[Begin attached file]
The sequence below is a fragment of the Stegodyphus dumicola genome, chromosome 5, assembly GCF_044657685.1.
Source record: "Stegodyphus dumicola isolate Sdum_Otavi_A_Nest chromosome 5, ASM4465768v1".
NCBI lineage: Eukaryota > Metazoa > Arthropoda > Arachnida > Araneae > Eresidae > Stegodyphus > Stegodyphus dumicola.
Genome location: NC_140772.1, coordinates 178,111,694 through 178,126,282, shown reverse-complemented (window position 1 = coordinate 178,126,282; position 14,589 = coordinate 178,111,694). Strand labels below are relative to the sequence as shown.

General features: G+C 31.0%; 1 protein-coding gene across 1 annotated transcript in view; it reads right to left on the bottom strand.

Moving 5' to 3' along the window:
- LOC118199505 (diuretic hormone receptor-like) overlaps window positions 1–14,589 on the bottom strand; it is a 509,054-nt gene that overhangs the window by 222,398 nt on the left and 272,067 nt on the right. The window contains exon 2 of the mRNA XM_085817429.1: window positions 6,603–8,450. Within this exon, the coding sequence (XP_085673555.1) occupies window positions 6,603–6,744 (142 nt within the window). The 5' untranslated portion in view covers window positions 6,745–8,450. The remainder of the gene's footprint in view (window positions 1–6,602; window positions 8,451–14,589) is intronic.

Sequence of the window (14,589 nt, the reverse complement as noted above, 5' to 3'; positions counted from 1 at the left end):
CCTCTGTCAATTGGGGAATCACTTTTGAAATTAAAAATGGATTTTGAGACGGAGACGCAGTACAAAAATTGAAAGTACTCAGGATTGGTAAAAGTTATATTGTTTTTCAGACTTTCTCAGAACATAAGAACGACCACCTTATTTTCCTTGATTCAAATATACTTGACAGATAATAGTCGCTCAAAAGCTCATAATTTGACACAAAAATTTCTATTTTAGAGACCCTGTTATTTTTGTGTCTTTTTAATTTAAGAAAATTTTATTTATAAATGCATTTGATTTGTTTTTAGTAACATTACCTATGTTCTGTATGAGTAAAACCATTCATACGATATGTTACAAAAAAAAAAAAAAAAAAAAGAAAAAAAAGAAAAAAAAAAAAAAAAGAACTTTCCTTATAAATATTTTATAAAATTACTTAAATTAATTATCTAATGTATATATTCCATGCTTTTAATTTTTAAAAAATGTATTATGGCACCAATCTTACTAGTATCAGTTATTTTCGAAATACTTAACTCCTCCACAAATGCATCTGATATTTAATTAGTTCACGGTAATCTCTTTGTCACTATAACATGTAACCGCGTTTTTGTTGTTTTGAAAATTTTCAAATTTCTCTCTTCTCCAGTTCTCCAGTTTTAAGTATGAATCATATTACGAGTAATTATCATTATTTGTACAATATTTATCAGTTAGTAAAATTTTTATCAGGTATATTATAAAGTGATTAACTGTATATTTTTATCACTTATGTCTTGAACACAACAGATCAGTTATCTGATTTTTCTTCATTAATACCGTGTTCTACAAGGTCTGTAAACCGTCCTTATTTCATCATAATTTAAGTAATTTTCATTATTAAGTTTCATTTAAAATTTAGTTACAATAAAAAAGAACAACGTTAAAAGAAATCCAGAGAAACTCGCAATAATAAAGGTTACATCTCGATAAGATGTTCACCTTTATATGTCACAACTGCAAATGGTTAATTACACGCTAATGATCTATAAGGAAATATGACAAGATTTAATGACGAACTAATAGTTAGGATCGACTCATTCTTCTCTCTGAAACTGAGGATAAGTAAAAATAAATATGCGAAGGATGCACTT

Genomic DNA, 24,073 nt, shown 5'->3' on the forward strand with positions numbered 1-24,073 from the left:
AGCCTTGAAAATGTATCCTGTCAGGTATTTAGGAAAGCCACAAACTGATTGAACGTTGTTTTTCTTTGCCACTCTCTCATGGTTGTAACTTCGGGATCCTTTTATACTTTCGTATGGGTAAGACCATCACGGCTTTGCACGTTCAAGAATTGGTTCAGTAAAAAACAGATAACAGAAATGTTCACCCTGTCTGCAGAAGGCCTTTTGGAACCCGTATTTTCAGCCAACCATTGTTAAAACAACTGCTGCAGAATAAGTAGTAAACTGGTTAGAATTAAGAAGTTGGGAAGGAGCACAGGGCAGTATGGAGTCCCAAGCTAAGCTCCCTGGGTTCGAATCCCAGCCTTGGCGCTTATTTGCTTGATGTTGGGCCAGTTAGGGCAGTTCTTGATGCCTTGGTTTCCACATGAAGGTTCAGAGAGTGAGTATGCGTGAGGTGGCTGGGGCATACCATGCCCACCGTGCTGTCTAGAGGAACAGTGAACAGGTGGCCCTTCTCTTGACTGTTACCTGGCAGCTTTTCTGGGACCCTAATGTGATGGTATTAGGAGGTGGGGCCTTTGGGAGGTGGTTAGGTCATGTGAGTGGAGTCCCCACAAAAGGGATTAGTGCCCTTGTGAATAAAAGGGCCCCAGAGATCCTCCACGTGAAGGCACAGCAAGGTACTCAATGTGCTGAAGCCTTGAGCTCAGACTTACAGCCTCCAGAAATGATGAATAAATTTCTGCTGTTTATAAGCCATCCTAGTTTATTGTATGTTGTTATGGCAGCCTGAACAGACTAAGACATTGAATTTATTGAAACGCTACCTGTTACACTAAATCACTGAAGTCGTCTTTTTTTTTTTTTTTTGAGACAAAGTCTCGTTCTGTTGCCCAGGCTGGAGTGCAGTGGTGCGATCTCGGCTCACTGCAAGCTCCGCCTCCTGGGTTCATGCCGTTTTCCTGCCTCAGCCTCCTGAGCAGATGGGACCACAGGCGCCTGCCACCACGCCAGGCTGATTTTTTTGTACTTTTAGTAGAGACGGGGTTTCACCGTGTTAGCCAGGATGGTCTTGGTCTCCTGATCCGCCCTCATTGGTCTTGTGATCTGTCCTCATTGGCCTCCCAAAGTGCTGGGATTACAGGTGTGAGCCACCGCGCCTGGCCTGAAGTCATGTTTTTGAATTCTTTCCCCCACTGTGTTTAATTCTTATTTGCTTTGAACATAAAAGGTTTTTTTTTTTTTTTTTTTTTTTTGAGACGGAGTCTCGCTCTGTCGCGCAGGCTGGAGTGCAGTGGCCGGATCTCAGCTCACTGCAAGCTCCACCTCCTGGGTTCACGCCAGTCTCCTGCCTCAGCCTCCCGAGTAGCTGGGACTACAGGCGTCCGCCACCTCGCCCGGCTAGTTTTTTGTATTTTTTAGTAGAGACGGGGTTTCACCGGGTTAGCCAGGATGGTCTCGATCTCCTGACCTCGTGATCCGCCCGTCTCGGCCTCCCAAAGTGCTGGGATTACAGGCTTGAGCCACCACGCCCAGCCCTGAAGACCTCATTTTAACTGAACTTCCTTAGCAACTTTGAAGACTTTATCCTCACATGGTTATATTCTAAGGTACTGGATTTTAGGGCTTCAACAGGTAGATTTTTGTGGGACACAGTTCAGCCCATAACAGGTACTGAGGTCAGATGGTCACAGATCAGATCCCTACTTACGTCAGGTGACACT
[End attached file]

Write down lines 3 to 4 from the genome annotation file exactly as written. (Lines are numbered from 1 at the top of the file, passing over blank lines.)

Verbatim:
NCBI lineage: Eukaryota > Metazoa > Arthropoda > Arachnida > Araneae > Eresidae > Stegodyphus > Stegodyphus dumicola.
Genome location: NC_140772.1, coordinates 178,111,694 through 178,126,282, shown reverse-complemented (window position 1 = coordinate 178,126,282; position 14,589 = coordinate 178,111,694). Strand labels below are relative to the sequence as shown.